by Lyn Boyer —
A number of years ago, I told the principal of the high school where I taught that I wanted to become a school administrator. He nodded slightly and said he thought that was a good idea. A few weeks later, in casual conversation, he asked me if I became an administrator and my husband got a job somewhere else if I would follow my husband or if he would have to stay with me. As he said it, he chuckled and I sensed that, to him, my husband’s work was a more important consideration.
I later became principal of that school, and I thoroughly enjoyed the experience. The state-assigned school grade rose and remained steady during my tenure; students, teachers and parents seemed reasonably content; and new programs were implemented. After about three years, one of the teachers there told me in disbelief that someone in the community said that a woman should not be principal of that school, which at that time had won four state football championships, a very important measure of success in the community.
I wanted to believe that the biases against women in certain positions were gone, but these comments let me know they were present then, and I believe they remain today. I suspect that every woman who has taken risks and assumed a role of leadership has a similar story to tell.
I mention these two incidents because I have recently begun working with two friends on a project to promote, support and educate women leaders. As I begin this project, I realize that if women are to rise above these conscious and often unconscious biases, they must be clear on what they can uniquely offer. They have to know and draw upon their strengths.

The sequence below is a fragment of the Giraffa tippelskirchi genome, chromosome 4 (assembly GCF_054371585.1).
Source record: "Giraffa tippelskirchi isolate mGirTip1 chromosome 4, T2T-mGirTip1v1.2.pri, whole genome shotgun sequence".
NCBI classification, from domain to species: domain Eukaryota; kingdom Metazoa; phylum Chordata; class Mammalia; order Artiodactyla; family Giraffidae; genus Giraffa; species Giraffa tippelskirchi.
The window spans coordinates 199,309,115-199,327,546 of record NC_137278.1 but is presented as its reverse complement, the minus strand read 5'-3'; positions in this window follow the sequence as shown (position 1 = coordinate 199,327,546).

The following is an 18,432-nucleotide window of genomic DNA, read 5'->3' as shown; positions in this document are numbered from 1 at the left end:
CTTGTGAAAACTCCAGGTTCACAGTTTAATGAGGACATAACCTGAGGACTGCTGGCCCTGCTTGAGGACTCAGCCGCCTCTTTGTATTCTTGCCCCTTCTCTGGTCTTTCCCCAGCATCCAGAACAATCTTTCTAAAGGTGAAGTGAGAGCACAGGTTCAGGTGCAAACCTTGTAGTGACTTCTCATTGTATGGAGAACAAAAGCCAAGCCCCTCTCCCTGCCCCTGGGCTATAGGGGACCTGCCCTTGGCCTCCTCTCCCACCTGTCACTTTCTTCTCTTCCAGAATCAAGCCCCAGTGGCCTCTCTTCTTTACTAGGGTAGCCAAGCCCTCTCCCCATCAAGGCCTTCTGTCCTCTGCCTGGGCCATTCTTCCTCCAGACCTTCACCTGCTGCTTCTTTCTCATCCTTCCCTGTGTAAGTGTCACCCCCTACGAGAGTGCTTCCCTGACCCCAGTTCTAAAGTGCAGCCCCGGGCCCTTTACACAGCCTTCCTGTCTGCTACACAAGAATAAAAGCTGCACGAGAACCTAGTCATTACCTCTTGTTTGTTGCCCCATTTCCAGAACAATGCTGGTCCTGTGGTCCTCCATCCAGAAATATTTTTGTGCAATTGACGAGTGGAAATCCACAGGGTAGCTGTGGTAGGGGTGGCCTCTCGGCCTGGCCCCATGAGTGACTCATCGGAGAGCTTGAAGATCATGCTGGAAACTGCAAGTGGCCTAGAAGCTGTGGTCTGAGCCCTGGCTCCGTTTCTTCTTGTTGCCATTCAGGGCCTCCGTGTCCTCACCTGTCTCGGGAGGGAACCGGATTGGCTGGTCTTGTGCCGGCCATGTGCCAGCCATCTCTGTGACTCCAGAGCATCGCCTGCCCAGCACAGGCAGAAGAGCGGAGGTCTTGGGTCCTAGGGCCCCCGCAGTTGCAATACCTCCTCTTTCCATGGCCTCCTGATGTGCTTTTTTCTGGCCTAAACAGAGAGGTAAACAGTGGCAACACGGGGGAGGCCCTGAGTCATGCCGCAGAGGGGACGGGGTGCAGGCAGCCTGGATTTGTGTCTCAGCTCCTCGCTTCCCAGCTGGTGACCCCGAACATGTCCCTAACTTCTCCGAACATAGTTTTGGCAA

Each woman, of course, has her own skills and abilities. However, according to Godfrey (1993), in addition to their individual traits, women tend to bring the following skills to the table:
- Ease in relationships and a drive for connection
- A head, heart and hands policy (realizing that the whole individual comes to work)
- Appreciation of complexity and process
- Desire for balance and self-awareness
- A sense of artistry, imagination and playfulness
- An integrated vision of business and ethics
This is not to say that men do not hold these traits. It is simply to say that the women in leadership roles that she interviewed over a number of years repeatedly demonstrated these themes.
A more recent research study by Caliper and Aurora (cited in Lowen, 2012) indicated the following traits for women:
- Women leaders are more persuasive than their male counterparts.
- When feeling the sting of rejection, they learn from adversity and carry on with an “I’ll show you” attitude.
- They demonstrate an inclusive, team-building leadership style of problem solving and decision making.
- Women leaders are more likely to ignore rules and take risks.
When women (and men) understanding the skills that women leaders are more likely to possess, they can strengthen, support and draw upon them. It is incumbent upon those of us who prepare, mentor and coach women leaders to understand and reinforce these skills as well.
What other skills do you believe women leaders possess? What is your story? How have you overcome biases you have seen or experienced?
- Godfrey, J. ,1993. Our wildest dreams: Women entrepreneurs making money, having fun, doing good. Harper Collins: New York
- Lowen, L., 2012. Qualities of women leaders: The unique leadership characteristics of women. Retrieved from About.com: Women’s Issues http://womensissues.about.com/od/intheworkplace/a/WomenLeaders.htm